Nice shiny things
“You have nice, shiny shoes,” she said, in almost a whine.
I stop privately flexing my calves in line at the Chipotle and turn around. I sense something off almost immediately. Big fun sunglasses and lots of “fancy” jewelry, but take a second look: she’s not wearing socks, and it’s cold out. And the faux leather of her tatty purse has cracked and peeled so much it’s almost all gone. She’s thin under the coat. She’s slumped over—defeated.
I give her a big smile and say, “Oh thanks.” I don’t say what I’m thinking, which is: These? These are my fifteenth pair of the same exact shoe I’ve been buying since high school. They’re nothing special. Just Adidas.
She says it again, a little louder, in an impossibly high, girly voice. “Such nice, shiny, clean shoes.” They just aren’t, honestly. So I say, “Thanks, thanks again,” and try to giggle.
The line isn’t moving and I just know this is going to continue to be a weird interaction. Everybody else in here is 20, 30, I’m probably the oldest at 38. But she’s a lot older, or at least she’s dressed like it. This skinny old woman could be my grandmother, no sweat. What’s behind the sunglasses? I’m trying to monitor her behind me in the reflection of the glass so we don’t have to make eye contact again. She shuffles slowly.
I go on and get my burrito. I decide to order double meat, on a whim, for the first time ever. I’ve been working out, my arms need the extra protein to get even bigger. How much is the double meat, I ask? “$3.15?! Gosh. I won’t be doing that again.”
Something is holding her up behind me, but I don’t know what it is. She asks the counter help, “Are you ready? Are you ready? Are you ready?” over and over. Eventually they make a little salsa cup full of steak for her, same thing I got on mine. I hear her asking about a senior portion.
I’m getting my drink now and I’m just dawdling, because I want to hear what happens. Finally, the inevitable; they try to charge her the same $3.15 for “a side of steak.” She says, in her incredibly high voice: “Do I have to pay for it?” They tell her yes: “We don’t do samples like that.”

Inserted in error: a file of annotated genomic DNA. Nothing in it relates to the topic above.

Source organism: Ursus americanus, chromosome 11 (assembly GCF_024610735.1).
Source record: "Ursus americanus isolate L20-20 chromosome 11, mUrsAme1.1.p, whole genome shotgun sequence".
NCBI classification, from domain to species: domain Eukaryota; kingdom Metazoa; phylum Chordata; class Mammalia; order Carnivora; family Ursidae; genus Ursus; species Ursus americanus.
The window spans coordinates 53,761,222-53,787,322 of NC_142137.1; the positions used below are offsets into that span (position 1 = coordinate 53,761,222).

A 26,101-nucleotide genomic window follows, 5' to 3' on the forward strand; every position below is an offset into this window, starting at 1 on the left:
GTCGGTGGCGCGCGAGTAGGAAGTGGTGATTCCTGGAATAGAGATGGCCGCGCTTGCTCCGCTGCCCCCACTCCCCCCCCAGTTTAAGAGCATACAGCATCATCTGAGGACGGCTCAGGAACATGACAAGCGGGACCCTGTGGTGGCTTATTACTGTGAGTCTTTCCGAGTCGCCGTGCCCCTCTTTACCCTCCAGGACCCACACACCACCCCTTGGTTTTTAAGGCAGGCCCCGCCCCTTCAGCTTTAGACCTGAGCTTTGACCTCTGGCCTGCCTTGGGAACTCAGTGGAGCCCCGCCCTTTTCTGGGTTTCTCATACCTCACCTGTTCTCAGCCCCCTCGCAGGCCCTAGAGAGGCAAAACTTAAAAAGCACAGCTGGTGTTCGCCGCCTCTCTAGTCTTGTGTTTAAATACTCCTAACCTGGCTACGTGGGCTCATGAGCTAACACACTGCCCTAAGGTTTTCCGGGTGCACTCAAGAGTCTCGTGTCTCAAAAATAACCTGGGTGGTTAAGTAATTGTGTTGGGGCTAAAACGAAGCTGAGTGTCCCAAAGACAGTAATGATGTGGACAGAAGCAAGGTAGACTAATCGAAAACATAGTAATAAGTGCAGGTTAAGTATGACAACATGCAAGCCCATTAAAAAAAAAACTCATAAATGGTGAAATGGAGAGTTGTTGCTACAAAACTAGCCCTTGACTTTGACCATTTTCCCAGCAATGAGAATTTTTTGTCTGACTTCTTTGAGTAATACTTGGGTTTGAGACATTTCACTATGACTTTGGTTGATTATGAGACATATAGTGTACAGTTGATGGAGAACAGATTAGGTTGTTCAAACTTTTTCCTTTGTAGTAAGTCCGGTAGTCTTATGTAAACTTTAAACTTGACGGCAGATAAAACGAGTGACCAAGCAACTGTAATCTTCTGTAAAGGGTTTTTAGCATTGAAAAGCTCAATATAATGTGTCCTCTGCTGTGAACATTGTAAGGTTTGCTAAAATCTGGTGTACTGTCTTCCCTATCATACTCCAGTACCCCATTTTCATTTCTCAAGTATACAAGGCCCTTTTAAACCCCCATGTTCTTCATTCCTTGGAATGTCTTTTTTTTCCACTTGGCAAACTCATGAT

I feel so much guilt. I’m sitting here on my laptop trying to solve my biggest problems—the online dating nightmare and how to get to Europe this summer—and I’m currently eating food I didn’t think twice about ordering. Meanwhile, she’s trying her best to get this same exact steak in a pathetic little plastic cup for free.
Maybe guilt isn’t the right word; maybe it’s sorrow, because I didn’t put her here and haven’t taken anything away from her either. But the scale of this problem overwhelms me. I see hungry- and desperate-looking people every day in this city. I know they still exist even when I don’t see them and that some of them don’t even have shoes or faux leather purses. The rich people in this city waste so much money on their BMWs, on their dogs and their dogs’ socks and their dogs’ shoes, on alcohol, on cocaine, on travel, on pleasure. And the poor beg and cajole for life, if they aren’t forced to outright steal. How is all this going to end for Chicago? I think. Thank God my life is going in the right direction.
Somehow she’s got the steak. I don’t know if she paid for it or what. She’s picking it out of the cup with a fork as fast as she can. I notice for the first time that she has nice, shiny nails, which you wouldn’t expect on a desperately poor person, and now she’s sitting upright, not slumped like before. I realize I’ve been scammed, at least a bit. She’s not that old, she’s not that desperate. When she throws the cup away, she hustles across Broadway like anybody else.